The job sometimes feels like you are a really bad actor trying your hand at improvisational psychology.

This is the part where he was supposed to knock. The door was ajar. Through the dirty glass he could see a woman standing in the living room, a man sitting in a chair, and a child crying in the doorway to a bedroom.

He knocked hard enough so that the door swung open and the woman said, “Come in.” His boot was already well past the threshold and he glanced around the kitchen/living room area for weapons, alcoholic beverages, or items that were knocked over or spilled. There were no signs of a struggle or physical confrontation. There was a knife on the counter near a previously frozen, and now partially consumed, pizza. The knife had mozzarella on it, indicating to him that it had been used for its intended purpose. There were no liquor or beer bottles to be seen and the couple was silent. She had been crying.

The man looked angry and asked her if she called the police. He ignored the presence of the officer and was trying to play the sympathy card. Passive aggressive words like this triggered something inside the officer. It wasn’t anger but the look that came across his face certainly indicated to the man that he should avoid saying it twice. He didn’t.
The woman told him that she did not call the police. This was true. The officer interjected quickly that someone else had called for service and that he was just checking on the loud voices and crying child. He knew he needed to change the focus of the exchange onto himself. If the man was to become angry, he wanted it to be at the right person. That would make this go much more quickly but that would not calm the child. His focus became making it better for the young boy. He was positive that he would not make everyone happy tonight.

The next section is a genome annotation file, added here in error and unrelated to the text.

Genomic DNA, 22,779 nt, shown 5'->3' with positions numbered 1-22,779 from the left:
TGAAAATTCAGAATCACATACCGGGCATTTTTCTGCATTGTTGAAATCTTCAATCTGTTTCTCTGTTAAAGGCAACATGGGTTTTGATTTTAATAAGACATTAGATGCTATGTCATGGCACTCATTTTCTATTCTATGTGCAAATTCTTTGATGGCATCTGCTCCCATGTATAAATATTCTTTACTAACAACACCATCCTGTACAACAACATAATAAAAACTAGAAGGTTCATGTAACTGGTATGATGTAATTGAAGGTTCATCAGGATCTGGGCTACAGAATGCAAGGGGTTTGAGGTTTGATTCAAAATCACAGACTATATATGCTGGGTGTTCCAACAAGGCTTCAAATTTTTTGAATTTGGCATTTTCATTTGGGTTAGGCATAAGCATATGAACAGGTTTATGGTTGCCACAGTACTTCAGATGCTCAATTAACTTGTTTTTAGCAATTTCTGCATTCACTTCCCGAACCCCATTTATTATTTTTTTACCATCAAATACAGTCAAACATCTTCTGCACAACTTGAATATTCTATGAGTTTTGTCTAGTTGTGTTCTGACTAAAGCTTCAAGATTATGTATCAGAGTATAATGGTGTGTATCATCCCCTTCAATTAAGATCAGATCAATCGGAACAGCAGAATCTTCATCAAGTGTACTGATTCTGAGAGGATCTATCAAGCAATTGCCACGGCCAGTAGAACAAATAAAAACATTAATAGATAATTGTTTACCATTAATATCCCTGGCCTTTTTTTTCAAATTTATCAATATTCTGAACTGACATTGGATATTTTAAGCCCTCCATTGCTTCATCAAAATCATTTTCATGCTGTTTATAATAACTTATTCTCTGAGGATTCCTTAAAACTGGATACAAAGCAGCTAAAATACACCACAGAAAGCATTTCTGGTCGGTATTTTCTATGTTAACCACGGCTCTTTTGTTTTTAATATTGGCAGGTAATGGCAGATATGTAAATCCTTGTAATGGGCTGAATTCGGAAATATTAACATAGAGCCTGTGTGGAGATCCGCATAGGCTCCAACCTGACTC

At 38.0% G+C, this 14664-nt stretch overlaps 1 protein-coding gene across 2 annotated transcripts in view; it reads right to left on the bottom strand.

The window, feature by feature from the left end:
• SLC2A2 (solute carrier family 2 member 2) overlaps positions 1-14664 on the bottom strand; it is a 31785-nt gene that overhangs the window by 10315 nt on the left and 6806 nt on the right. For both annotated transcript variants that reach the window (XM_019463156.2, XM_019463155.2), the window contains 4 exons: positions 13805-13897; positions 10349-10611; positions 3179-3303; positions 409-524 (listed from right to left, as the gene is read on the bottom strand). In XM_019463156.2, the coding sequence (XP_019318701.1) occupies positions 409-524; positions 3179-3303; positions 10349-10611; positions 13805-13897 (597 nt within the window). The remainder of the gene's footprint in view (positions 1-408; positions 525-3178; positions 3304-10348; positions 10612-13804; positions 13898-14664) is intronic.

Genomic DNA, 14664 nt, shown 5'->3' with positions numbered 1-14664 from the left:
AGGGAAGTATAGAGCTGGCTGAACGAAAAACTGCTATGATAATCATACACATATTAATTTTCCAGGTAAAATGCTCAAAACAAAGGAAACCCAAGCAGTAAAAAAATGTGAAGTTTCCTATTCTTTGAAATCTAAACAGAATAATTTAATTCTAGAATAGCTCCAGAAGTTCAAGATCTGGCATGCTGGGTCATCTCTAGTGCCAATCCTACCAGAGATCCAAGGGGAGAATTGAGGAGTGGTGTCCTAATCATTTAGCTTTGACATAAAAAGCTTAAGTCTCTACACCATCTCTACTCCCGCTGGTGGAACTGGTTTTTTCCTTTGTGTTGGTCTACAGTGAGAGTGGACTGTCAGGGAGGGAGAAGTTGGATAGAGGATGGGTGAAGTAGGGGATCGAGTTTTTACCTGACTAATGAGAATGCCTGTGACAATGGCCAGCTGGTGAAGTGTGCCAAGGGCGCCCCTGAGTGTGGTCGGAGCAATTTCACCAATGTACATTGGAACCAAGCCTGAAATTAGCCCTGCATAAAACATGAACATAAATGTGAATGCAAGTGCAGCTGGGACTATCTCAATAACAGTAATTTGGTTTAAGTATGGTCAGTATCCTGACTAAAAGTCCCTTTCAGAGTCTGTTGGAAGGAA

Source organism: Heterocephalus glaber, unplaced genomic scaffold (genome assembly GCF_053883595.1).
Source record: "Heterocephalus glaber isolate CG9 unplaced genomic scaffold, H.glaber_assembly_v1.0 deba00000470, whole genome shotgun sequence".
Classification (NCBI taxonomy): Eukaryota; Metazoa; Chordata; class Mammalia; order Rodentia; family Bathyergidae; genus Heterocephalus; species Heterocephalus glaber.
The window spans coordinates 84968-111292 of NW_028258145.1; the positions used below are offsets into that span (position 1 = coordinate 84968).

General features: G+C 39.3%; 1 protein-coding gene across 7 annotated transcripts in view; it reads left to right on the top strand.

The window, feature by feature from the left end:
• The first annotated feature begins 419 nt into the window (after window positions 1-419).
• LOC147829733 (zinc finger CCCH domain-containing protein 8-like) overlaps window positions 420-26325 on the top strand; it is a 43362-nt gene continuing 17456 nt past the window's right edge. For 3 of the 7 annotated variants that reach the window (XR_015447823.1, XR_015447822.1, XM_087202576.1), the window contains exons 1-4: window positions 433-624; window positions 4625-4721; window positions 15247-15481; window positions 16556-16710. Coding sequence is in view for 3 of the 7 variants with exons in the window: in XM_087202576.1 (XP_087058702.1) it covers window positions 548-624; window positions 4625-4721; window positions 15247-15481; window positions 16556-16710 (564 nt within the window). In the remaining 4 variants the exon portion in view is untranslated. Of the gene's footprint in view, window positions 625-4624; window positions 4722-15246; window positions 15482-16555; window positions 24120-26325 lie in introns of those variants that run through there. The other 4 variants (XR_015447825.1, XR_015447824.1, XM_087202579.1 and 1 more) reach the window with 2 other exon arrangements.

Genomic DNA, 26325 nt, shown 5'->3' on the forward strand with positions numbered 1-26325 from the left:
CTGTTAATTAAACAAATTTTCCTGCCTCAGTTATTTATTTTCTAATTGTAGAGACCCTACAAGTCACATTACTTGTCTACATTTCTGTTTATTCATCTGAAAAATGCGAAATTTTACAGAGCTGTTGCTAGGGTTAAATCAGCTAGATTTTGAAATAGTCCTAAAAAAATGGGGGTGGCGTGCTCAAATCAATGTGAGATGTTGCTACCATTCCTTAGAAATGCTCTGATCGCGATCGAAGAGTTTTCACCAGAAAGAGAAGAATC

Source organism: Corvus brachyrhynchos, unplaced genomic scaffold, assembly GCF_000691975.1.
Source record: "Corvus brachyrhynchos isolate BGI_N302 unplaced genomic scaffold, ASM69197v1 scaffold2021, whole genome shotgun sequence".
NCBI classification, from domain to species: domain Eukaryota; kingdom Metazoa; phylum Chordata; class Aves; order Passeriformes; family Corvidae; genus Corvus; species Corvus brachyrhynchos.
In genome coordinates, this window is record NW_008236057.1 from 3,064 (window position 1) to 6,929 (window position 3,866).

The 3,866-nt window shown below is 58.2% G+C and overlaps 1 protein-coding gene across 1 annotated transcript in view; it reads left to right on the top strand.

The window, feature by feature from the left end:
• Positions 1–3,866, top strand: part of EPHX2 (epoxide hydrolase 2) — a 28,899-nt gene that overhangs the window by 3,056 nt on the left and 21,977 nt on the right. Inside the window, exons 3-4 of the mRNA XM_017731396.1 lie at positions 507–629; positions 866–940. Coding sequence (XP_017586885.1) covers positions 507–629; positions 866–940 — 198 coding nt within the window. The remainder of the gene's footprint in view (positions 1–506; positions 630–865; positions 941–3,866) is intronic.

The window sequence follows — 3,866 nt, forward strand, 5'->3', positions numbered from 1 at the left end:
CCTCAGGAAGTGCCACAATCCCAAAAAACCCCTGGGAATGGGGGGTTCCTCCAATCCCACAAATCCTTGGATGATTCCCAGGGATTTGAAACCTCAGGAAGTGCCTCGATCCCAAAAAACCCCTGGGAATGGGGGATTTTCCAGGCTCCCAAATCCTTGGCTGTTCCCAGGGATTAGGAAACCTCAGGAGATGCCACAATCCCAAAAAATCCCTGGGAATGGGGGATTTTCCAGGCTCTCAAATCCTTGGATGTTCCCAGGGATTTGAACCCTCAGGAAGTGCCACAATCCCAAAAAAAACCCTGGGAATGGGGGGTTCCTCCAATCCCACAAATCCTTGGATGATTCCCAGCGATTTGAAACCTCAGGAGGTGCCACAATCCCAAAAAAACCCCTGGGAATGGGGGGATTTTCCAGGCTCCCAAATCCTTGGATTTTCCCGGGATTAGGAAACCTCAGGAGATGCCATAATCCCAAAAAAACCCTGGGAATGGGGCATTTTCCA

He asked for man to stay seated for a moment and walked between the couple to make sure he was a barrier against any attempted assault. He looked her in the eyes and asked her to step toward the bedroom and into the room with the child. The little guy was wearing Stormtrooper pajamas. The Stormtroopers were wearing Santa hats. The officer had never seen these before but felt that he would definitely wear them if they came in his size.

Mom picked up the boy and swept him into the bedroom. The officer turned so that he could see the man and listen to the woman at the same time. Being alone in the initial stages of this type of encounter demands that everyone is watched, at least until he could read the situation. Being in the doorway of the bedroom allowed him to protect the mother and child as well as leave an avenue of escape for the man in the chair. It was probably unnecessary but you never know for sure until it becomes necessary.
The woman said that her ex-husband had shown up tonight with some money for neccessities, but now was refusing to leave the apartment. There had been no physical assault. Ex -husband was concerned about things in her personal life and had become vocal about it. There was no protection order in place and he had not assaulted her. He would not leave when she asked him to.

The young boy appeared to be three or four. He had stopped crying as mom sat on the bed with him and rubbed his back. The floor was littered with Legos. Exactly like a three or four year old boy’s room should be. The remnants of Star Wars Lego sets mingled with Nerf toys and Spiderman paraphernalia. Like a hash made of happy things. Perfect in a way.